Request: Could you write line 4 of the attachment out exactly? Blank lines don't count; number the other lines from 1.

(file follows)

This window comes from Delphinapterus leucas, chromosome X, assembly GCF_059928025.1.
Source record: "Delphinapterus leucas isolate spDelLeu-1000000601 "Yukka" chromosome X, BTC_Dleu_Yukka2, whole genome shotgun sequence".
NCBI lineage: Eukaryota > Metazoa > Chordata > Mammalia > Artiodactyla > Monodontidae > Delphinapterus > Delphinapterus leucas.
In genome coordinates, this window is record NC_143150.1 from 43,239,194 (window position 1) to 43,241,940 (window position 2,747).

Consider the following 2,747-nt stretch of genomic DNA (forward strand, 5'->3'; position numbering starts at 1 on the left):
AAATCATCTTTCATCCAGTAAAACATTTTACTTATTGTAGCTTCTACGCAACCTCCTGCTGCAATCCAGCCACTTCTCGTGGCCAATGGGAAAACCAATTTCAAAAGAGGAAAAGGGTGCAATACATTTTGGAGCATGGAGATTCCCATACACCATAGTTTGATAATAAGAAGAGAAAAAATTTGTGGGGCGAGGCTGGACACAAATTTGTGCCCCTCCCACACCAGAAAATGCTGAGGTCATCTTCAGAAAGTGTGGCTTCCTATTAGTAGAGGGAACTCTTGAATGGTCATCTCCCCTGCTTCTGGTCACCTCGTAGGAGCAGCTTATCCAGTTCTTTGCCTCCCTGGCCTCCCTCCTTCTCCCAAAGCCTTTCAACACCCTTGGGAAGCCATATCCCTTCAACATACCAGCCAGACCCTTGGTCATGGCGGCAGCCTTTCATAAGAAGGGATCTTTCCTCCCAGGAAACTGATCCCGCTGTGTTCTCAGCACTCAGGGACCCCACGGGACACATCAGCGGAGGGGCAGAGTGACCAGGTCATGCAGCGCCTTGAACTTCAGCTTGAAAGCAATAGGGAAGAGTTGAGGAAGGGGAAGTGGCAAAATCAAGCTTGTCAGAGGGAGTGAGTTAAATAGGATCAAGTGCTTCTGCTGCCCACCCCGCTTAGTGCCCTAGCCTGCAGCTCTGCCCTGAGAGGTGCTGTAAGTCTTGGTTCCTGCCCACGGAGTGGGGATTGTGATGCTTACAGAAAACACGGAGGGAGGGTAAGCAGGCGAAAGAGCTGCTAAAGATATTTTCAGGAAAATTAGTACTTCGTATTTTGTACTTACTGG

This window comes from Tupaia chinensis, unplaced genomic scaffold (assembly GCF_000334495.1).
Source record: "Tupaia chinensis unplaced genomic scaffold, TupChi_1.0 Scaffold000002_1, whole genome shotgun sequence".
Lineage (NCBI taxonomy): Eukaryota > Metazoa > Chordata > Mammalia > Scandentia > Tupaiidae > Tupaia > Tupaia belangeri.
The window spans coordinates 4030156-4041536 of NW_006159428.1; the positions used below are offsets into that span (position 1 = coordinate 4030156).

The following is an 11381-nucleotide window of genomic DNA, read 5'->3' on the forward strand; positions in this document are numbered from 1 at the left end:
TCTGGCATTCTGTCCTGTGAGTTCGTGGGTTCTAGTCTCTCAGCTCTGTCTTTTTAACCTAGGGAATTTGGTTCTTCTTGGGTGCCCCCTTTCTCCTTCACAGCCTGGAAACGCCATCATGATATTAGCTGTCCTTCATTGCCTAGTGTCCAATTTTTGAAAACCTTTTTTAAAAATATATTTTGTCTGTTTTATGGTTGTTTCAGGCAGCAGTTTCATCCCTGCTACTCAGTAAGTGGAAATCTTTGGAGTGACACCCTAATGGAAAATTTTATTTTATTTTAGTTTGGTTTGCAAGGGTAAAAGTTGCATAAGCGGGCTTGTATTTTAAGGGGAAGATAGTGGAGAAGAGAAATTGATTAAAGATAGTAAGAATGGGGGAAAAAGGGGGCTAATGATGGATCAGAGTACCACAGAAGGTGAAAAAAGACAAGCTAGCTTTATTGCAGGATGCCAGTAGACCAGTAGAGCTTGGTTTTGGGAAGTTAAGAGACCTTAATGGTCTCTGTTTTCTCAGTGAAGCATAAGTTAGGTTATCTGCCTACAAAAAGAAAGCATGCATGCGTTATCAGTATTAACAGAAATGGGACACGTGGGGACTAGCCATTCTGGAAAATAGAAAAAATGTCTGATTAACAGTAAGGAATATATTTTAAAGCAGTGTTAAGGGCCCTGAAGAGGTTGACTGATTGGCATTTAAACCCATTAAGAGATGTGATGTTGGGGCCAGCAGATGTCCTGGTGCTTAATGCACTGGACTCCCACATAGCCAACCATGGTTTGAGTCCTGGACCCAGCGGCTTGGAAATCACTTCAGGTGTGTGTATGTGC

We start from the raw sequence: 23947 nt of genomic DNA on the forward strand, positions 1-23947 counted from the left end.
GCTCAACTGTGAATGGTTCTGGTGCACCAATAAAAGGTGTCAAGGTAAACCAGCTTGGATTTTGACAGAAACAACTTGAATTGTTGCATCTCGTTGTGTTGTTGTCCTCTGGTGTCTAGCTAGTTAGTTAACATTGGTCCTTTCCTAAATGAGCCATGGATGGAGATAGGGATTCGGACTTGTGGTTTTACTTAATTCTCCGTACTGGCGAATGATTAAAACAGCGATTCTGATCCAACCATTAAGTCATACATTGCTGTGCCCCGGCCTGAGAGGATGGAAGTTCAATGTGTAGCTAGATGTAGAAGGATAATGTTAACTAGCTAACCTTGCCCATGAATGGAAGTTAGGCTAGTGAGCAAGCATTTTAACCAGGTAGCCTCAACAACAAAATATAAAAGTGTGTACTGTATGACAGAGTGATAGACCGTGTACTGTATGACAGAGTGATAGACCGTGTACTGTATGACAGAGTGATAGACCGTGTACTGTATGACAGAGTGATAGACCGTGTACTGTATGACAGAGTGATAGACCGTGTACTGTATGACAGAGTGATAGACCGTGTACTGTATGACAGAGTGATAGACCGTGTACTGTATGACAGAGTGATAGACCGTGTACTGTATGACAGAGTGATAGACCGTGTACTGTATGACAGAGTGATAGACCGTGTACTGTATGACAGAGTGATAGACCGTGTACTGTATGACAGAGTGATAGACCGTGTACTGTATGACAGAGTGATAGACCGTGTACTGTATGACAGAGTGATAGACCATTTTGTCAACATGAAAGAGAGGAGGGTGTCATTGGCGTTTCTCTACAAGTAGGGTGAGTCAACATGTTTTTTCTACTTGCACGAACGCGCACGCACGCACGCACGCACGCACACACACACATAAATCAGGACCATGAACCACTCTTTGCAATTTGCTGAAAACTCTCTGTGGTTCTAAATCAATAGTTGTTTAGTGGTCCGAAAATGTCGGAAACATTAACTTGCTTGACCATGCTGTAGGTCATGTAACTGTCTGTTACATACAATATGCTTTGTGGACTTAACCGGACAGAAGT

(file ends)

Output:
In genome coordinates, this window is record NC_143150.1 from 43,239,194 (window position 1) to 43,241,940 (window position 2,747).